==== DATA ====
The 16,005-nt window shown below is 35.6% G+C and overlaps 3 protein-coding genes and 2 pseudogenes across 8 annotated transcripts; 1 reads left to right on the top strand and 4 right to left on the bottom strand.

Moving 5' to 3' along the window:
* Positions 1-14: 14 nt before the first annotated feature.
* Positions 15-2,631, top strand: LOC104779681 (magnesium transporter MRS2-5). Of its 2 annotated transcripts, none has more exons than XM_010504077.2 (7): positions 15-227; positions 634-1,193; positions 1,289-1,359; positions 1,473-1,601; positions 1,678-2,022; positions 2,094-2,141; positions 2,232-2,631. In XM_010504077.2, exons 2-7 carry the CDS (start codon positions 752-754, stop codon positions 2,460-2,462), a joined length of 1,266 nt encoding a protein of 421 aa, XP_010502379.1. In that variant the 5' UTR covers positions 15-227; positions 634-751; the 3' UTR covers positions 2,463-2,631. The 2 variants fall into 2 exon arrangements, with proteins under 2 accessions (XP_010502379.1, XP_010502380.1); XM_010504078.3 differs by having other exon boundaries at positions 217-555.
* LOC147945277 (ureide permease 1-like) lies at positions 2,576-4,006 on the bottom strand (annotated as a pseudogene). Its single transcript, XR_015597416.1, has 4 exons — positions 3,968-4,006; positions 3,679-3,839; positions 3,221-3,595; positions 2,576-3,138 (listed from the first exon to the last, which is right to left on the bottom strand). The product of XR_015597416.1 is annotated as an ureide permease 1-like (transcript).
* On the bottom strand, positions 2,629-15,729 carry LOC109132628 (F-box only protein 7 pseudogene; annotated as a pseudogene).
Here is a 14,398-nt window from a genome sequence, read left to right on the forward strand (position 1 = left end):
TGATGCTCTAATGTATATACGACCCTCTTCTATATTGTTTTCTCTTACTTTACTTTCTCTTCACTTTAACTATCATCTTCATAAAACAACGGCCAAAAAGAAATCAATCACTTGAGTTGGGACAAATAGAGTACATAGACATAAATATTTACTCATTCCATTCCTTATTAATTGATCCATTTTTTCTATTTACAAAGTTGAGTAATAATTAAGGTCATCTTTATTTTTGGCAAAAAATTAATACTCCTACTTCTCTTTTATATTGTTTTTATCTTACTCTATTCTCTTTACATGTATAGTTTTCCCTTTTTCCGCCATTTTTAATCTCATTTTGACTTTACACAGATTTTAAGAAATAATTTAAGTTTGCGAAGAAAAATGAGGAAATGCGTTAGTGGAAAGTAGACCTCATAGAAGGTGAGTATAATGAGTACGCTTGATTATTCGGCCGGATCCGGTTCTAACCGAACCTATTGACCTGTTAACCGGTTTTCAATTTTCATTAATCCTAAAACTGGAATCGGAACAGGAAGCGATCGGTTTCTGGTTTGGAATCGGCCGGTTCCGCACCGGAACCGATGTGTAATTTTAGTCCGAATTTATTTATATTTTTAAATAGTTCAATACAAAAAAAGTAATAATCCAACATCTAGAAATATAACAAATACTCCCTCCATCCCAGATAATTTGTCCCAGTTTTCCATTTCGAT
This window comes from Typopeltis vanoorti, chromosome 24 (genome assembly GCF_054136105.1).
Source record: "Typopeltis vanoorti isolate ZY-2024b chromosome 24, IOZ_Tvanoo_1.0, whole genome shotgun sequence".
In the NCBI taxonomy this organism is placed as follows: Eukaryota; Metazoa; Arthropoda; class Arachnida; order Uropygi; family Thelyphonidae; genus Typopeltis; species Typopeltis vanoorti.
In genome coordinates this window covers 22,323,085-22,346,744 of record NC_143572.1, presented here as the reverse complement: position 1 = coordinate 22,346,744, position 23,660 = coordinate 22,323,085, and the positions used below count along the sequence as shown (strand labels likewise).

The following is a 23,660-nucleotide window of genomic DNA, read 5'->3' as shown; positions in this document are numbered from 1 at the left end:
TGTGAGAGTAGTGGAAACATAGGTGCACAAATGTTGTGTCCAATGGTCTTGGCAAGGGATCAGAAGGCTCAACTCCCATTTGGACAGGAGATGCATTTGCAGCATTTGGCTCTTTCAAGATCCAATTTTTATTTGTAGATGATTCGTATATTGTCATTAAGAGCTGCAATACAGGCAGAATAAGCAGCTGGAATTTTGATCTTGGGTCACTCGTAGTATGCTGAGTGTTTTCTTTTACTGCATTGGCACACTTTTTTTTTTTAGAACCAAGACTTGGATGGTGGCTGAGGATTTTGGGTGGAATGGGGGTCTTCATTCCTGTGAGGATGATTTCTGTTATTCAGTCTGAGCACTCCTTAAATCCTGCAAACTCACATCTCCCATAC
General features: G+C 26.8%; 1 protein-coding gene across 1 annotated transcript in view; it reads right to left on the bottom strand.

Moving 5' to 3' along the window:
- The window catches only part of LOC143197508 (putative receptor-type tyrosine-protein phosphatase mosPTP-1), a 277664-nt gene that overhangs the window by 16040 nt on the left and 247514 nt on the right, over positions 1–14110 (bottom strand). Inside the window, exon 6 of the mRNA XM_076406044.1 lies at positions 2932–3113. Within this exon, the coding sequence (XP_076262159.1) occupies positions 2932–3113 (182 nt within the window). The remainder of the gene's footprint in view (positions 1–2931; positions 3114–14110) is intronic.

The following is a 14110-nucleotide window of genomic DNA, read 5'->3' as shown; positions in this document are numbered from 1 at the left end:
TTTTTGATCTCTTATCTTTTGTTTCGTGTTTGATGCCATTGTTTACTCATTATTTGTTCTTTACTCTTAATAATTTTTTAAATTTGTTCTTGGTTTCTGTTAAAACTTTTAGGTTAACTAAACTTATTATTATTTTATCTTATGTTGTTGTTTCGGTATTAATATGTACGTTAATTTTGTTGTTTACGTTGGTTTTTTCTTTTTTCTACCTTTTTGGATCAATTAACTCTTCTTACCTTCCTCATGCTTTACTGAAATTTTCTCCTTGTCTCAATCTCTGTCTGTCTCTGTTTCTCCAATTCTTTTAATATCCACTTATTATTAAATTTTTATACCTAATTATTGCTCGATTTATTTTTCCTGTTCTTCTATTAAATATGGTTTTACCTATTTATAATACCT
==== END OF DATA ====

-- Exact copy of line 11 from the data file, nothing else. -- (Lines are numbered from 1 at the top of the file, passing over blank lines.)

In the NCBI taxonomy this organism is placed as follows: Eukaryota; Metazoa; Arthropoda; class Arachnida; order Uropygi; family Thelyphonidae; genus Typopeltis; species Typopeltis vanoorti.